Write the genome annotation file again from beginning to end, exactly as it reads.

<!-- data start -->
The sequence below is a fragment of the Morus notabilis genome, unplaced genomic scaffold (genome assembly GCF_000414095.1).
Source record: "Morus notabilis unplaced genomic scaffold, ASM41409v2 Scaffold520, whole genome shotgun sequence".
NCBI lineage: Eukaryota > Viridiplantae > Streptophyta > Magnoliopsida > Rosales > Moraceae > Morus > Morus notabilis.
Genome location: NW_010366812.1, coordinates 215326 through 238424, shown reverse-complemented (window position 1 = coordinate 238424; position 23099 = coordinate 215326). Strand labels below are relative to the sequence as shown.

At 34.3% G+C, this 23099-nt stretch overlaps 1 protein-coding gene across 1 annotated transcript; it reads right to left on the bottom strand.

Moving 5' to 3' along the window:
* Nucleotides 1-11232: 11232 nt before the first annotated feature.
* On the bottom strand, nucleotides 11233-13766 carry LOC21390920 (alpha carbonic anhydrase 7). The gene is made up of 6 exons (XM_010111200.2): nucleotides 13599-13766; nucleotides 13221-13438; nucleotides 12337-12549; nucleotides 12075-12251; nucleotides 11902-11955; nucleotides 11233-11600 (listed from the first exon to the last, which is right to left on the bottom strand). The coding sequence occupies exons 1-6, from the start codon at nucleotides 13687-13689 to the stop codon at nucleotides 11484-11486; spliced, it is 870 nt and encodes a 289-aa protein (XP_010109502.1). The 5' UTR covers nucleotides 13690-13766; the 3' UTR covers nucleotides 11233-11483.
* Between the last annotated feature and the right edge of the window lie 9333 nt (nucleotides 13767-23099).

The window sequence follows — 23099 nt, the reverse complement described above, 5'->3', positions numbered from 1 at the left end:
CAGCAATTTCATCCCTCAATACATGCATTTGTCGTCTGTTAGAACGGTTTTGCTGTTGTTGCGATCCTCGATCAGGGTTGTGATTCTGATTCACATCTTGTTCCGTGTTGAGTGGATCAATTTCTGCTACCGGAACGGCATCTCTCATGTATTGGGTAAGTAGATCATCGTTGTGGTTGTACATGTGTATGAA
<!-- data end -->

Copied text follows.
The sequence below is a fragment of the Morus notabilis genome, unplaced genomic scaffold (genome assembly GCF_000414095.1).
Source record: "Morus notabilis unplaced genomic scaffold, ASM41409v2 Scaffold520, whole genome shotgun sequence".
NCBI lineage: Eukaryota > Viridiplantae > Streptophyta > Magnoliopsida > Rosales > Moraceae > Morus > Morus notabilis.
Genome location: NW_010366812.1, coordinates 215326 through 238424, shown reverse-complemented (window position 1 = coordinate 238424; position 23099 = coordinate 215326). Strand labels below are relative to the sequence as shown.

At 34.3% G+C, this 23099-nt stretch overlaps 1 protein-coding gene across 1 annotated transcript; it reads right to left on the bottom strand.

Moving 5' to 3' along the window:
* Nucleotides 1-11232: 11232 nt before the first annotated feature.
* On the bottom strand, nucleotides 11233-13766 carry LOC21390920 (alpha carbonic anhydrase 7). The gene is made up of 6 exons (XM_010111200.2): nucleotides 13599-13766; nucleotides 13221-13438; nucleotides 12337-12549; nucleotides 12075-12251; nucleotides 11902-11955; nucleotides 11233-11600 (listed from the first exon to the last, which is right to left on the bottom strand). The coding sequence occupies exons 1-6, from the start codon at nucleotides 13687-13689 to the stop codon at nucleotides 11484-11486; spliced, it is 870 nt and encodes a 289-aa protein (XP_010109502.1). The 5' UTR covers nucleotides 13690-13766; the 3' UTR covers nucleotides 11233-11483.
* Between the last annotated feature and the right edge of the window lie 9333 nt (nucleotides 13767-23099).

The window sequence follows — 23099 nt, the reverse complement described above, 5'->3', positions numbered from 1 at the left end:
CAGCAATTTCATCCCTCAATACATGCATTTGTCGTCTGTTAGAACGGTTTTGCTGTTGTTGCGATCCTCGATCAGGGTTGTGATTCTGATTCACATCTTGTTCCGTGTTGAGTGGATCAATTTCTGCTACCGGAACGGCATCTCTCATGTATTGGGTAAGTAGATCATCGTTGTGGTTGTACATGTGTATGAA